- Gold prices to soar to US$1552 & US$1625 in 2020/21 respectively-RBC
- Gold price reaches 4 month-high amid geopolitical tensions
- Zim’s gold deliveries declined by over 20% in 2019
- Side marketing affecting deliveries to Fidelity Printers
The Royal Bank of Canada (RBC) earlier today raised gold price projections for the next 2 years. The RBC expects the global price for gold to average $1552 per ounce in 2020 and $1625 in 2021. The price of gold closed the year at US$1523 per ounce having averaged US$1393/oz in 2019.
This comes amid geo-political tensions between the US and China and most recently between the US and Iran. Gold is considered to be a safe investment at the time of political and economic uncertainties. At the same time yields on global bond markets are expected to be low in 2020, which spells higher prices for the metal.
The yellow metal today reached a four-month high as investors seek safety on news of US Airstrikes in Iraq which killed a high ranking Iranian Army general who had been under US sanctions since 2007. Iran has taken a stance and is threatening “severe retaliation.”
Spot gold hit its highest since Sept. 5 at $1,540.60, and was up 0.7% at $1,539.04 per ounce, as of 0508 GMT. U.S. gold futures gained 0.9% to $1,541.30 per ounce. For the week so far, spot gold gained about 2%, heading for a fourth consecutive weekly increase. Supporting the metal further, the dollar index was down for the second consecutive week against a basket of rivals, making gold cheaper for holders of other currencies.
The firm outlook price projections could benefit Zimbabwe which is a producer of the metal. Gold is Zimbabwe’s largest export earner and an anchor of the mining sector, a sector which contributes over 15% to Zimbabwe’s GDP. A recent recovery in prices rising on the back of heightened risk aversion following Brexit vote, US Trump election, US-China trade war, and the waning US-North Korea Cold War benefited Zimbabwe, consequently spurring volumes.
Gold was Zim’s largest forex earner in 2018 having raked in US$1,2 billion dollars having hit a record 33.2 tonnes in gold deliveries. The trend shifted in 2019 as gold generated US$420 million in the 10 months to October on the back of declining gold deliveries to Fidelity Printers. Over the same period, gold deliveries declined 23% to just over 23 tonnes compared to the same period in 2018 in which the State buyer had managed 30,03 tonnes.
Affecting the deliveries are forex retention issues on gold delivered to FPR, an arm of the central bank after the government reviewed downwards the threshold from 70/30 percent to 55/45 percent.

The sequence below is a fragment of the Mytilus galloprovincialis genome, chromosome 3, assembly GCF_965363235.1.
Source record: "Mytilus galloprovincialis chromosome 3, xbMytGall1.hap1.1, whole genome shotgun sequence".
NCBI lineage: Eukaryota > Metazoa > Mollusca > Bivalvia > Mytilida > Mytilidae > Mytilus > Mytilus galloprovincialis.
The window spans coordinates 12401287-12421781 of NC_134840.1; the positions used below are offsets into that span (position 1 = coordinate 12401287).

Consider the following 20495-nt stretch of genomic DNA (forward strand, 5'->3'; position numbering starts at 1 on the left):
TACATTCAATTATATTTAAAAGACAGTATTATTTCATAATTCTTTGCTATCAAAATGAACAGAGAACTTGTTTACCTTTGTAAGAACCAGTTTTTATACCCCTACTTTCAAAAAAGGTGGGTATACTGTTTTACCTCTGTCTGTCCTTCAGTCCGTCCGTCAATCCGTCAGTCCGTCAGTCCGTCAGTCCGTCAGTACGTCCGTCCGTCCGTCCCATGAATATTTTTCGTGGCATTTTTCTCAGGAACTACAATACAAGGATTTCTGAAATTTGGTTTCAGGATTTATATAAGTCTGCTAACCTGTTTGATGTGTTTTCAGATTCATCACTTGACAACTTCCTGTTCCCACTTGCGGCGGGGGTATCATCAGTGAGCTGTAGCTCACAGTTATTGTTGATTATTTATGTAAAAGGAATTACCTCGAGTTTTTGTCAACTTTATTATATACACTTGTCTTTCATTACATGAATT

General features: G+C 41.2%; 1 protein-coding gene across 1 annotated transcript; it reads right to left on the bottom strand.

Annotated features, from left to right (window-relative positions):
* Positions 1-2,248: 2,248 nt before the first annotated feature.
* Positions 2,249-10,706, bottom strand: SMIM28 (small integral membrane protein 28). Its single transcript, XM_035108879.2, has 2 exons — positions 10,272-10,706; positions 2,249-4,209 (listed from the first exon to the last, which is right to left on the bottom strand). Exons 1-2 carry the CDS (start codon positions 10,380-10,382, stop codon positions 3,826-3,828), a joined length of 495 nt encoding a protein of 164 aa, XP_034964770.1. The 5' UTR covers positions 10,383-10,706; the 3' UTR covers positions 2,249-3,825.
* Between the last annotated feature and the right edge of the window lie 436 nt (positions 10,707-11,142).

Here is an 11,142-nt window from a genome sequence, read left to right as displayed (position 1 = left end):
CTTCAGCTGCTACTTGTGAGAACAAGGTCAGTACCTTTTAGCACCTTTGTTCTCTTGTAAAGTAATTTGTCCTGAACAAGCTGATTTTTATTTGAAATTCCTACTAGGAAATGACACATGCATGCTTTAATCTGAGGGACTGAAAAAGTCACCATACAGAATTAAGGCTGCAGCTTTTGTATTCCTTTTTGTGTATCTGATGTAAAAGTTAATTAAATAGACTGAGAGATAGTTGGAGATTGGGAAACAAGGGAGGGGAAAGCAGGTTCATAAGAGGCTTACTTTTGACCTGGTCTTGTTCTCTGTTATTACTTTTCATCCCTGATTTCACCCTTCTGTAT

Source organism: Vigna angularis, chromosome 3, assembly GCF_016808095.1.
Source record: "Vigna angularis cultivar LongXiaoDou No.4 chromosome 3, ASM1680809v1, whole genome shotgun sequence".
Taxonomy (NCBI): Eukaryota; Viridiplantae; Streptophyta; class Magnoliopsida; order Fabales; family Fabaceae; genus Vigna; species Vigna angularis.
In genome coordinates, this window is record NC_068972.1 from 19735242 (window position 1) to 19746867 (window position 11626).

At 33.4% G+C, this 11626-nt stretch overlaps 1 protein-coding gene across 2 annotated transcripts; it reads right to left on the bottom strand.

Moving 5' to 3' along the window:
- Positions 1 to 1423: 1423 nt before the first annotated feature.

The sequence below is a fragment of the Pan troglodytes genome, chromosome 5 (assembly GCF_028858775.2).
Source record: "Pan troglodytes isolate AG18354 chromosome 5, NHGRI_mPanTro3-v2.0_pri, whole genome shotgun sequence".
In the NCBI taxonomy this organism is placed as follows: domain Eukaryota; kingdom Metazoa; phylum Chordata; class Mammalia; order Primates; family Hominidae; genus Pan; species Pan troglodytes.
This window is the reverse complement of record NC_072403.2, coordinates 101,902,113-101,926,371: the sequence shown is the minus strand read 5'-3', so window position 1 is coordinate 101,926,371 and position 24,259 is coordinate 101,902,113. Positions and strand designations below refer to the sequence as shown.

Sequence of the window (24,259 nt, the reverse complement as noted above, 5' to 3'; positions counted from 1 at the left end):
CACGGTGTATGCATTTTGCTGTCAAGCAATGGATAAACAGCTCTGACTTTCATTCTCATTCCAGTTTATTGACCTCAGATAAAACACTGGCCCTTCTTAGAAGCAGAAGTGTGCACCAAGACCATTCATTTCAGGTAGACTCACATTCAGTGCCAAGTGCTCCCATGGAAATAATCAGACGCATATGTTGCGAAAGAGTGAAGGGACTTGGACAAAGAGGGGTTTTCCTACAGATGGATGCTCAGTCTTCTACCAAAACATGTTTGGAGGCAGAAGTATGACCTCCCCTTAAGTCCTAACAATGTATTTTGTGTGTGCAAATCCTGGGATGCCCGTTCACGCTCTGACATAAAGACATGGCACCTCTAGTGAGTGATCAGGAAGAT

Anti-corruption watchdog Transparency International (Zimbabwe) in March of 2019, said the country was losing about $200 million worth of gold every year, especially in the small-scale mining sector where players were selling it on the more attractive black market. Small-scale miners account for more than 60 percent of gold deliveries to Fidelity Printers.
In addition, electricity shortages have also affected the production processes for the primary producers as they had to grapple with long hours of excessive load shedding. In the interim, ZESA has come up with an arrangement that allows exporting firms to pay for their power supplies in forex so as to guarantee supply.
The government had set a 40-tonne target for 2019, as a precursor to the 2023 milestone in which the Mines Ministry is targeting annual gold deliveries to top 100 tonnes per year thus feeding into the US$12 billion mineral exports target. As the year closed, the target proved very much elusive.
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An Investment Analyst and Business Anchor for Equity Axis. Eben is passionate about the innovative digital space on the continent, tourism trends, and real estate developments in Zimbabwe. He also has a comprehensive understanding of the operations of listed companies on the Zimbabwe Stock Exchange- across all sectors. Eben is an award winner of “The Vice-chancellor’s Inno-preneur Award,” an accolade in innovation and business entrepreneurship from the Vice-chancellor of the University of Johannesburg.